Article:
The whole time they’re playing, there’s an unsettling silence, like when one of the boys approaches the dark void of a tunnel, bringing to mind the womb-like transitional space in the German Netflix series “Dark” (which ran from 2017 to 2020).
Lukas whispers to Elias, who carries the message on to Wuest’s Mother. Like Watts, she seems on edge just occupying the same space as her boys.
These aren’t overwrought child performances — they seem like real-time reactions, which makes them all the more frightening. It’s not a put-on. There are no ghosts in the TV or monsters under the bed.
Key to the film’s slow build are the mostly wordless scenes where Lukas and Elias travel outside their home, whiling away their summer discovering and unearthing. Both there and later, inside the house, there is a preoccupation with death and dead animals.
In man vs. nature, nature always takes its course. And sometimes, survival itself can seem like a perversion — or a distortion.
When Mother shows up in bandages, barking orders — here, she’s a minor celebrity from Austrian TV — a simple guessing game played in the middle of the day proves more effective than the bitter exchanges in the American adaptation. The twins put a note on their mom’s head — they want her to guess herself. Even with an abundance of clues, she can’t. Chills!
The real monster is inside the house, and despite their worst nightmares, it might just have nothing to do with Mother.
In the new “Goodnight Mommy,” Franz and Fiala served as executive producers alongside Watts and Sobel. The Crovetti brothers’ Lukas and Elias often seem less like frightened children forced to cope with a possible intruder than young adults sustaining emotionally scarring arguments with a newly abusive mother.
Watts’ Mother lashes out early and often. She is clearly at the end of her tether, so we just know something else has driven her there long before her reunion with the boys. Their related nightmares, imagining the decrepit horrors that await under those bandages, take on a decidedly more fiendish look. But the film’s approach to both dialogue — the screenplay is from Kyle Warren (Fox’s “Lethal Weapon” series) — and tone makes for performances that are much less visceral than the original.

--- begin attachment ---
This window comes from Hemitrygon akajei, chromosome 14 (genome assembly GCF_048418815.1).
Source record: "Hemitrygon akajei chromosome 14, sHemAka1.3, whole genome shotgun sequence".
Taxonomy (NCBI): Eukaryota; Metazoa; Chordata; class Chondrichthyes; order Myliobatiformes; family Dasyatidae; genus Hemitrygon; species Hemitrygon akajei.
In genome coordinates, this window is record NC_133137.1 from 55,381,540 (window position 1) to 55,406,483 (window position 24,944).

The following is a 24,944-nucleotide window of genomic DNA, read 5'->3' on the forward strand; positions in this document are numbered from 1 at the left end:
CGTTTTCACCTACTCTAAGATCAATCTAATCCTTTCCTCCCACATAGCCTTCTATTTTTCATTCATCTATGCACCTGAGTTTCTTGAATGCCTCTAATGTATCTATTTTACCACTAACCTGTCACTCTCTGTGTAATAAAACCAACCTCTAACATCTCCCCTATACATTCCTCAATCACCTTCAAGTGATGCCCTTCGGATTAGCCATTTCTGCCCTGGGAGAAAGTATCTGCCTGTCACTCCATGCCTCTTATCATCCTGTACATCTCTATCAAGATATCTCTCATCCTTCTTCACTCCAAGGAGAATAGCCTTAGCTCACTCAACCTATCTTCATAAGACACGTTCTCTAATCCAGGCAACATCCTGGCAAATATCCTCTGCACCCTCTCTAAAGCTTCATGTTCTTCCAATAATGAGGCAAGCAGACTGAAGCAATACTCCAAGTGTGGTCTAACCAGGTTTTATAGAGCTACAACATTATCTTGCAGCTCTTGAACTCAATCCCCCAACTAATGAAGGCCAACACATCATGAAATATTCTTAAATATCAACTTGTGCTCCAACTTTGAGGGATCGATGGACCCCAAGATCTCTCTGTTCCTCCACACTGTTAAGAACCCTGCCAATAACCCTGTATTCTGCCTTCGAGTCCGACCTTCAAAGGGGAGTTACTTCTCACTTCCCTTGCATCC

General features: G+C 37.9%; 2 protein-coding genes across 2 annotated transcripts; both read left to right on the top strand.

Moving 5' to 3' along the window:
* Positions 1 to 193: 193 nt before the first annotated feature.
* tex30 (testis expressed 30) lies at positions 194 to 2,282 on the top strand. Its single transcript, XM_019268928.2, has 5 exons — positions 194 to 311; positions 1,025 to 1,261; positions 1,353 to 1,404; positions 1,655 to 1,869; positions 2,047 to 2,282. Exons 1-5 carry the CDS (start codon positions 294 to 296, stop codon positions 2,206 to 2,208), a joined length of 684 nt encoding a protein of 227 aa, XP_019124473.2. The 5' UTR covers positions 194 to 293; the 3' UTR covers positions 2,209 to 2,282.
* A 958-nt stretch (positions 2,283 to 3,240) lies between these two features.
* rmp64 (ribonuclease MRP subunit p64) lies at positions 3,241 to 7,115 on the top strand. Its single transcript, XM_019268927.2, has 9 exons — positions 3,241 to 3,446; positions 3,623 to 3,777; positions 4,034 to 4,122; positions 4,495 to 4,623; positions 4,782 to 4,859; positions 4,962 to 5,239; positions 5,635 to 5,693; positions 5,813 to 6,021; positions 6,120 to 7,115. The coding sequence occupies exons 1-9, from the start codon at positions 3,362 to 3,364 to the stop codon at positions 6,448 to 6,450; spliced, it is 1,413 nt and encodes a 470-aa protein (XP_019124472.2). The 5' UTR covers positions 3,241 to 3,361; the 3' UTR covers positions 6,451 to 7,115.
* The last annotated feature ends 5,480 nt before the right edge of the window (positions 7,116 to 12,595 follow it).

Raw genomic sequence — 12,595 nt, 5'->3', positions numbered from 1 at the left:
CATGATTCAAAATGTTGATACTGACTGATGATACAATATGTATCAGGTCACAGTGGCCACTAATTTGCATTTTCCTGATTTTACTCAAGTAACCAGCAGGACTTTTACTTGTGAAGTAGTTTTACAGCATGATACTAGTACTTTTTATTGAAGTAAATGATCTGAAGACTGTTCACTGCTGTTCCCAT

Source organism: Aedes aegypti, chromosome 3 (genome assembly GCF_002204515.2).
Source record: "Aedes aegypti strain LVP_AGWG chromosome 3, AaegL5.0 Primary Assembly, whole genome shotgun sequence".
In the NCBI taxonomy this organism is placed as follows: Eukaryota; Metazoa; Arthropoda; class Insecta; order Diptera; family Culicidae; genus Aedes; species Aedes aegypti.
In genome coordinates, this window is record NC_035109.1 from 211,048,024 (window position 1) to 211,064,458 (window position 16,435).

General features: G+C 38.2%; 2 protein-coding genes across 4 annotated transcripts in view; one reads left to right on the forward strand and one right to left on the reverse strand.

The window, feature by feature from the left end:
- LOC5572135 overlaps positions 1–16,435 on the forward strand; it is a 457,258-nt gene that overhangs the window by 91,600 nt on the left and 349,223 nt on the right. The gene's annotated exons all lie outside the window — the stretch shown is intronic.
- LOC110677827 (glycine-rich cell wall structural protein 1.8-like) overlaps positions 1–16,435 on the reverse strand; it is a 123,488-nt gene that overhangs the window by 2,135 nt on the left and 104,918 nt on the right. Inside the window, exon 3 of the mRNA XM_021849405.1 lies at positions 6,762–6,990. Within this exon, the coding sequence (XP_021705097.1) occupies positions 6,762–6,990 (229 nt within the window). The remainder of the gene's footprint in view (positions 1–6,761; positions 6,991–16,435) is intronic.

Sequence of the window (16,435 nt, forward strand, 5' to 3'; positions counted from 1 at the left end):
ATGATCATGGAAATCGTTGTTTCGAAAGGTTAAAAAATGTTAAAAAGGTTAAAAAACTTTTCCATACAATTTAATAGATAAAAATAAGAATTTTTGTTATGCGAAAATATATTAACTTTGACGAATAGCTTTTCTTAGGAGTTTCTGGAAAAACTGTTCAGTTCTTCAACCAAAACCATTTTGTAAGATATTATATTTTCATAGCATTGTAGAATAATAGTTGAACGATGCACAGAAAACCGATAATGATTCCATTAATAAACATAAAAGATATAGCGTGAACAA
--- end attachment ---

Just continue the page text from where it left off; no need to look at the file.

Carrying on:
The twins pad around an airy home where light isn’t lacking, even though the bandaged woman wants the shades closed.
With both films, the homes are paeans to modern architecture and design: the European house an exercise in minimalism, and the American home a similar space with high ceilings and a bit more rustic flair. Both houses are also without close neighbors, set on a frontier with nature. In Sobel’s movie, the home is positioned on a field of Somerset County green in the middle of humming cicadas.
The new movie would have been better off taking a cue from the primal feel of the original film and telling a story around the sounds of nature.
Instead, we get a classically over-the-top horror score that preempts scares instead of letting them build. The well-intentioned music from composer Alex Weston (”The Farewell”) results in connect-the-dots storytelling that sucks suspense out of the room.
Yes, it can be scary when Watts rattles a locked door (or pries it open with a crowbar), but that’s often because we’re seeing the action from the boys’ point of view.
The actual scare is in not seeing what’s on the other side of the door. The twist in this movie is a threshold, too, and once you cross it, the story should be energized — not flattened.
“I just want things to be back to how they were before,” Elias tells his mother.
He’s speaking to the central conflict of the story, one driven by trauma, grief and the sense that nothing will ever be OK again, despite Mother’s vain attempt at a “fresh start.”
“Goodnight Mommy” (90 minutes), rated R for some language, will be released Friday, Sept. 16 on Amazon Prime Video.
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Amy Kuperinsky may be reached at firstname.lastname@example.org and followed at @AmyKup on Twitter.